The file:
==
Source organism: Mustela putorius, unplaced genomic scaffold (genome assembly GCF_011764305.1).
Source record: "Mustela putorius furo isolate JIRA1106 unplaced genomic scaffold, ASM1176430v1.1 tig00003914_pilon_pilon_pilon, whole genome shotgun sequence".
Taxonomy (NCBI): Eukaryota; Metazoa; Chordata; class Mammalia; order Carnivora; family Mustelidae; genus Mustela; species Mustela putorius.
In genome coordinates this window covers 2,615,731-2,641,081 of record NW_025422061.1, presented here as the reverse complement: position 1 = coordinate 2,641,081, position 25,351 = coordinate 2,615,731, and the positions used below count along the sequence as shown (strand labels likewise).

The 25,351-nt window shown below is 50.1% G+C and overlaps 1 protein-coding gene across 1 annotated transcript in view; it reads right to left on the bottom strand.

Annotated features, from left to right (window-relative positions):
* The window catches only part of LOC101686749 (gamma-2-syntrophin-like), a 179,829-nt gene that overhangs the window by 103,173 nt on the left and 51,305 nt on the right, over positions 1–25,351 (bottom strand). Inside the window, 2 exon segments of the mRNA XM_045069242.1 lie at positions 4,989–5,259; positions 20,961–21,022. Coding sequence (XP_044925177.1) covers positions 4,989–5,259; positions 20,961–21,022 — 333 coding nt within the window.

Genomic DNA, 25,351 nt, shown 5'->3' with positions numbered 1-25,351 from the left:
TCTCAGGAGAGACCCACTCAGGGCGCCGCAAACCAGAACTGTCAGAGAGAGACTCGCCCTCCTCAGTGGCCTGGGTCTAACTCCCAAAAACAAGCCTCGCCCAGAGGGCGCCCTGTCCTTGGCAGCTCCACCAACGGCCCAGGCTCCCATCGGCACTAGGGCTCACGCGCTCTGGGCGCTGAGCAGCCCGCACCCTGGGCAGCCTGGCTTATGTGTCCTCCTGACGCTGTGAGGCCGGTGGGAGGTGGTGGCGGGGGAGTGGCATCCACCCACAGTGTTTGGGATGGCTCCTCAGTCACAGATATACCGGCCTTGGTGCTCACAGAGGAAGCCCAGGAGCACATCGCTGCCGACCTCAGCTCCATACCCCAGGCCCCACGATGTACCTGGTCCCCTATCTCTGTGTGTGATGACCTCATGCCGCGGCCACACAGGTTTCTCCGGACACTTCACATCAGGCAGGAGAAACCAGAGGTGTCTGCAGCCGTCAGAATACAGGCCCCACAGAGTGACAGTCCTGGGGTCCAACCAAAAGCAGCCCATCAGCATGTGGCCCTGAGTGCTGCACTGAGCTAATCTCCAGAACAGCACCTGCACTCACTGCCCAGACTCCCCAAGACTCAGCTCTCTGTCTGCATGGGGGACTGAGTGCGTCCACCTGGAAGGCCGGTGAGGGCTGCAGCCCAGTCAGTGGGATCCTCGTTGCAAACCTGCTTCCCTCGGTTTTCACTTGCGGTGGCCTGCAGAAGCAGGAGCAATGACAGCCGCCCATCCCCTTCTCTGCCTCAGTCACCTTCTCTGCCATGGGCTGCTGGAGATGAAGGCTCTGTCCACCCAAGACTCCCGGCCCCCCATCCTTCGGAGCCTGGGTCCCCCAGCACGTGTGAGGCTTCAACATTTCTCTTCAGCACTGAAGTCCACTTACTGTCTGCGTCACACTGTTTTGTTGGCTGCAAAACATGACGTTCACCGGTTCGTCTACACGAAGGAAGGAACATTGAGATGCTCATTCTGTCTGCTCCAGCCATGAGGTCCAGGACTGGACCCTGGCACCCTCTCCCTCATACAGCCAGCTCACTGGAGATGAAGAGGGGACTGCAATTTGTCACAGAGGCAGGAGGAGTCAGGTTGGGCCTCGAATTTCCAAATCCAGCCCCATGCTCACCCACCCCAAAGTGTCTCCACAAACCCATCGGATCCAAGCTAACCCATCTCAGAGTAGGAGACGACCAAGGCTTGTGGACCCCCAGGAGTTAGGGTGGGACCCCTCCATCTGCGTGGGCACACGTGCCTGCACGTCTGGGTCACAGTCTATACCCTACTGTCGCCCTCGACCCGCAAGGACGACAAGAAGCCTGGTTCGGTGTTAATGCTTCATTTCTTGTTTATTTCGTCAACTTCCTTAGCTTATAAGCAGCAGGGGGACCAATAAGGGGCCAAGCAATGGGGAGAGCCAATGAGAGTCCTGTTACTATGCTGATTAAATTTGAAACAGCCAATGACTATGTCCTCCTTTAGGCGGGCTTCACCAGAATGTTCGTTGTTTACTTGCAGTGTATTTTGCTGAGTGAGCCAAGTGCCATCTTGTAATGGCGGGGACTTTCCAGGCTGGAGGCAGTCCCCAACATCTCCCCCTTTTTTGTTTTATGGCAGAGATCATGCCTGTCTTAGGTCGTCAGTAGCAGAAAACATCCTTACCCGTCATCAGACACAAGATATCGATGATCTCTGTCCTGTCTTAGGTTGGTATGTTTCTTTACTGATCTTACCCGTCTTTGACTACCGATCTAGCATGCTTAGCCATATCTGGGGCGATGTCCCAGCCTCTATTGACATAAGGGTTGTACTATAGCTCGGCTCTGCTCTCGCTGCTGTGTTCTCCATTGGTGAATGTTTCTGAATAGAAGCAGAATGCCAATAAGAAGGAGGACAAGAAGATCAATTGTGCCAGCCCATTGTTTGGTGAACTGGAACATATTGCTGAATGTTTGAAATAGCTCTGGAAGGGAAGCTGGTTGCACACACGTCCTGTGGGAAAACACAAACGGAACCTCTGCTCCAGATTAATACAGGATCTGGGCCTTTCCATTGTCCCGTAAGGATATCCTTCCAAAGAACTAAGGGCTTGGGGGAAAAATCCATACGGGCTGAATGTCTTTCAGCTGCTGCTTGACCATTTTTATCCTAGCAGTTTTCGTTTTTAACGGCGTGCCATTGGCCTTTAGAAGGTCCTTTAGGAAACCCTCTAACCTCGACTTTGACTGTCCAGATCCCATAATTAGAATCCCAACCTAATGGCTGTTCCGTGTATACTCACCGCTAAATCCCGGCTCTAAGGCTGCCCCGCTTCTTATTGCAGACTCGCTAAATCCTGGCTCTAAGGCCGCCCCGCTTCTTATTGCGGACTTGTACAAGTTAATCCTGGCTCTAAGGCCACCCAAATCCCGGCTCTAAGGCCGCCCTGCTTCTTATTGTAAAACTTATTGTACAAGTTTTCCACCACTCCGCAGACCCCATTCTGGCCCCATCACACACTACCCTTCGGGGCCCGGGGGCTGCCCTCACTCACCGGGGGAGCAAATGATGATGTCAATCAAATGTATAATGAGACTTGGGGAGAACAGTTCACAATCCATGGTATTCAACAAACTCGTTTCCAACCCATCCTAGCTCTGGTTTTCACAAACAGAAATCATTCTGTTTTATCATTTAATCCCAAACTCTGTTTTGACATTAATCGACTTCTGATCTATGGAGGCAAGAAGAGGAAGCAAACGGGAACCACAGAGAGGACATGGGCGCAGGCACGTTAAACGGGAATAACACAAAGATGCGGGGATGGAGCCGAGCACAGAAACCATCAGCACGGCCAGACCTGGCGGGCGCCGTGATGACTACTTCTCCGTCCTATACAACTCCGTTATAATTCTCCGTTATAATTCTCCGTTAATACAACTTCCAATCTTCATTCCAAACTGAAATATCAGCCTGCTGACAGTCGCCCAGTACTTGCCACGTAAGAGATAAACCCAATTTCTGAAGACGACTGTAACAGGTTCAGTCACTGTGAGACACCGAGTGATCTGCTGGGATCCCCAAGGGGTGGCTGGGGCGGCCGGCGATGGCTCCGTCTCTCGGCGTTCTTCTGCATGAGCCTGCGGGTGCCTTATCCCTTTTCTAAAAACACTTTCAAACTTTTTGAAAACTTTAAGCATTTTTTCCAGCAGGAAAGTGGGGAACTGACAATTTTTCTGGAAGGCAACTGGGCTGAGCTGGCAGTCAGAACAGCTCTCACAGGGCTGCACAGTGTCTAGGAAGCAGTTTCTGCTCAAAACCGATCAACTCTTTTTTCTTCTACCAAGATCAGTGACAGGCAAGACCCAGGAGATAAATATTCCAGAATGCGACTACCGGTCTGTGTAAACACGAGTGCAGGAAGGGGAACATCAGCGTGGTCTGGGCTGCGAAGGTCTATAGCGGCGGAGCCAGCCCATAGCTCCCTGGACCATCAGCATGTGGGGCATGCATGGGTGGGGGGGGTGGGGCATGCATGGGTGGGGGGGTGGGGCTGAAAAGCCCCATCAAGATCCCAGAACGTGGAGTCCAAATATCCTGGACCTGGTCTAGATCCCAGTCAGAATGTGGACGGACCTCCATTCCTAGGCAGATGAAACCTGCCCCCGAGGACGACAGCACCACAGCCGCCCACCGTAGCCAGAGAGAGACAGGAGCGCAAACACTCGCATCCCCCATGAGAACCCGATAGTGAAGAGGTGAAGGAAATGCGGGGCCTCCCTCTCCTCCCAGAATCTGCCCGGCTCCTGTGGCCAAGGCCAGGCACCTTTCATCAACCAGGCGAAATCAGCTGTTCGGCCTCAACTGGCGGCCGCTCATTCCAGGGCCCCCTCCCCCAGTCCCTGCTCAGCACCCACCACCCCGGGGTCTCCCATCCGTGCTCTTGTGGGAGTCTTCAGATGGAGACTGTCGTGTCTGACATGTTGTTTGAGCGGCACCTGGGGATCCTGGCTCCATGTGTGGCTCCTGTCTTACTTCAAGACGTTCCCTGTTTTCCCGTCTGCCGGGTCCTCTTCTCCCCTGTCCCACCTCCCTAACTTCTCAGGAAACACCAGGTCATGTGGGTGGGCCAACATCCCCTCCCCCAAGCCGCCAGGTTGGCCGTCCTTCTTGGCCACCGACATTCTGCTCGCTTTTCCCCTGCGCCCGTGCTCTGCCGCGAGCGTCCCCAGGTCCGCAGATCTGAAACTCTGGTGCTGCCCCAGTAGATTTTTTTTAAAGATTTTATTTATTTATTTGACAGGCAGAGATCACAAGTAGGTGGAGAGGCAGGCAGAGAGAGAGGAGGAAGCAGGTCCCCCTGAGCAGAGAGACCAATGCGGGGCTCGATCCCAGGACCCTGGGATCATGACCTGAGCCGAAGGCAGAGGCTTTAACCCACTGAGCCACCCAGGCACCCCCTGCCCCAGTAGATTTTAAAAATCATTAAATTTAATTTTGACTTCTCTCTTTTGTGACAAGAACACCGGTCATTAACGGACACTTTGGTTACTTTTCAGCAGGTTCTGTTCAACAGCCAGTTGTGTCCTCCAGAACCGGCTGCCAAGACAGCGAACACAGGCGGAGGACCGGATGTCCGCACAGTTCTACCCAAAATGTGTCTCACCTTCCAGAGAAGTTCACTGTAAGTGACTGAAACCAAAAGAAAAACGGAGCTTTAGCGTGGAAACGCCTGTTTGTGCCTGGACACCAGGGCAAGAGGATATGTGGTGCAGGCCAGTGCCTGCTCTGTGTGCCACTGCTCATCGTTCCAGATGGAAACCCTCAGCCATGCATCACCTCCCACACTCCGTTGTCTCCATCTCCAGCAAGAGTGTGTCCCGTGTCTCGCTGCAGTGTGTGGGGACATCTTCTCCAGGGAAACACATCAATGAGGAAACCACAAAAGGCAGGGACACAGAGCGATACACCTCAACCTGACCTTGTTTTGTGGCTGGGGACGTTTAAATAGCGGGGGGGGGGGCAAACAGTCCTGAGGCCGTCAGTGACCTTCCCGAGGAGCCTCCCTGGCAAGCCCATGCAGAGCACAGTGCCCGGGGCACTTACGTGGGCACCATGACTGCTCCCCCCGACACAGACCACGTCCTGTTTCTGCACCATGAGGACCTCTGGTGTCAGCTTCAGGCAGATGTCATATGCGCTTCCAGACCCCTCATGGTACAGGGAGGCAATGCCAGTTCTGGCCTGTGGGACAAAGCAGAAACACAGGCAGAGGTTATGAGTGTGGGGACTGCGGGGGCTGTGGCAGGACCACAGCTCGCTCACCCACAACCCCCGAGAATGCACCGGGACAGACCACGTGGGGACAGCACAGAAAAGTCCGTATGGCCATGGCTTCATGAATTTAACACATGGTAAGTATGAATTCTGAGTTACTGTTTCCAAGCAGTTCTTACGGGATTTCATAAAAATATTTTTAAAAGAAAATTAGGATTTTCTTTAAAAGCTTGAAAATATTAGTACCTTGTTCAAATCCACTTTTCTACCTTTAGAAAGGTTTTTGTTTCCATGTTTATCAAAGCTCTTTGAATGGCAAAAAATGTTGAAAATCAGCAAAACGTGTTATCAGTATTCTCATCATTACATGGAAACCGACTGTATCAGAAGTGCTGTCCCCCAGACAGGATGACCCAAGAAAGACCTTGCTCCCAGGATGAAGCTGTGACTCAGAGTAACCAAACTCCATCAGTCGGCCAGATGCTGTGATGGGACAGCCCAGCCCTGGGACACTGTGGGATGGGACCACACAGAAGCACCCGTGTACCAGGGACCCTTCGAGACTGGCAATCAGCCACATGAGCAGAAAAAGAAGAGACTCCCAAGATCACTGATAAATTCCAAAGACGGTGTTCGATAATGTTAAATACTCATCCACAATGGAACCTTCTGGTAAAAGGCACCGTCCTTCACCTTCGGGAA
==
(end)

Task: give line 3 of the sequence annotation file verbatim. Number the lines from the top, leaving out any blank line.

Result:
Taxonomy (NCBI): Eukaryota; Metazoa; Chordata; class Mammalia; order Carnivora; family Mustelidae; genus Mustela; species Mustela putorius.